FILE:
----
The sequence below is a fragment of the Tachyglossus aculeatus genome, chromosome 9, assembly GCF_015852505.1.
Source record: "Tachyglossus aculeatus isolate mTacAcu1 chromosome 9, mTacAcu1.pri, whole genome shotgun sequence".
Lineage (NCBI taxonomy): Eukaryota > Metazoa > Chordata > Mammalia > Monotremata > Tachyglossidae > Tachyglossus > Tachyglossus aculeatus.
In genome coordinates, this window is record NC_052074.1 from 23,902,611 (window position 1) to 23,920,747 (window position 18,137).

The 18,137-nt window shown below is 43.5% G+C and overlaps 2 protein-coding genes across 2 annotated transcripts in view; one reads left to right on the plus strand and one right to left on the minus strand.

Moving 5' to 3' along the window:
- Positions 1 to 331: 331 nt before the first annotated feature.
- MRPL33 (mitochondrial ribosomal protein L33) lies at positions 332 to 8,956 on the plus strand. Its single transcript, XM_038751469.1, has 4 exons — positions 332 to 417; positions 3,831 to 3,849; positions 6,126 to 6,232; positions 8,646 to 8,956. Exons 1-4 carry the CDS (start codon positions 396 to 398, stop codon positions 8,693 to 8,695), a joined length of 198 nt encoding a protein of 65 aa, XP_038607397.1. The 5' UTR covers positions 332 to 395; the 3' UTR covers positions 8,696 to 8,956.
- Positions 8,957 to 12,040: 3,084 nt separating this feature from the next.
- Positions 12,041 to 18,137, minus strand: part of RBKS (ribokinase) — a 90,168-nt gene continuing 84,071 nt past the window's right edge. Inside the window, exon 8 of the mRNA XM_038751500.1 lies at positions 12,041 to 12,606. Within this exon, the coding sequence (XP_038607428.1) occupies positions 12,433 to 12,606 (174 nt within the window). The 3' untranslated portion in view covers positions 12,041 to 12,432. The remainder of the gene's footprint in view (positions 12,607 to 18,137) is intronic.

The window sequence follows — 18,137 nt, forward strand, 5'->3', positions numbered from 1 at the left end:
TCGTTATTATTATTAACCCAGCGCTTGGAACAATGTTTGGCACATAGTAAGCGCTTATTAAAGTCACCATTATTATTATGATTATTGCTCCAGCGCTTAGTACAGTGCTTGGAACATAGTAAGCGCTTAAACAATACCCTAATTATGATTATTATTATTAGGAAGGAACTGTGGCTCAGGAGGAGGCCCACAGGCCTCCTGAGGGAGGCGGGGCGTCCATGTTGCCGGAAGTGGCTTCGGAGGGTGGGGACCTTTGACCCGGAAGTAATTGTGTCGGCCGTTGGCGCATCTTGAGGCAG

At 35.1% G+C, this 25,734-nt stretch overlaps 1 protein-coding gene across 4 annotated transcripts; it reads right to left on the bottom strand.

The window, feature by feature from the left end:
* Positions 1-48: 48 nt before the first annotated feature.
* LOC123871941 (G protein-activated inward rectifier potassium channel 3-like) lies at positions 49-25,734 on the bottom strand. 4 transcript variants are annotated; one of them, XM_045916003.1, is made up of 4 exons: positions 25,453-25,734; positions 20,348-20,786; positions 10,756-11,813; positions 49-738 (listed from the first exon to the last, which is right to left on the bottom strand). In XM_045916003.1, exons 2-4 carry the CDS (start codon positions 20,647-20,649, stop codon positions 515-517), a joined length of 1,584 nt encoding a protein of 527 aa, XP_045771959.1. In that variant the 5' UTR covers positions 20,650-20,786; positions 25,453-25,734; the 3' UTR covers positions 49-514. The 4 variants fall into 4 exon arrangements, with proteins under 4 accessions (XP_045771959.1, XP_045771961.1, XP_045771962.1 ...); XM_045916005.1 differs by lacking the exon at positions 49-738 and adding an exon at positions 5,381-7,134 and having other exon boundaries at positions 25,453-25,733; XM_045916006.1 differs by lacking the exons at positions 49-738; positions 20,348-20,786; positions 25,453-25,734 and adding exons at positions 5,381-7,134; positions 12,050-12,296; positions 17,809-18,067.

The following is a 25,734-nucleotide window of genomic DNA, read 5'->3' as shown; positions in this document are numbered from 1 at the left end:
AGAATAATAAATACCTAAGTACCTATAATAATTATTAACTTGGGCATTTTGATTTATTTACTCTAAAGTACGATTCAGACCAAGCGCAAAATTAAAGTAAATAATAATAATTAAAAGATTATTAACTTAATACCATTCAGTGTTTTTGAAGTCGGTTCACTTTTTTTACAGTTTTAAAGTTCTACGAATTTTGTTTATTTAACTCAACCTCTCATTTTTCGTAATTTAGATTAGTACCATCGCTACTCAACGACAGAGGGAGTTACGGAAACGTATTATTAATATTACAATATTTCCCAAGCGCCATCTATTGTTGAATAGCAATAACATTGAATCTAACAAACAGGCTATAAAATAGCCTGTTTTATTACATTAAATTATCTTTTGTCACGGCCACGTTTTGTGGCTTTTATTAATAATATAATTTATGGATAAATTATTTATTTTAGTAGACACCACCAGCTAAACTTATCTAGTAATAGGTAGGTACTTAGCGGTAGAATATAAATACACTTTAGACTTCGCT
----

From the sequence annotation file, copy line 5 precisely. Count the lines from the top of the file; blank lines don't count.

The 18,137-nt window shown below is 43.5% G+C and overlaps 2 protein-coding genes across 2 annotated transcripts in view; one reads left to right on the plus strand and one right to left on the minus strand.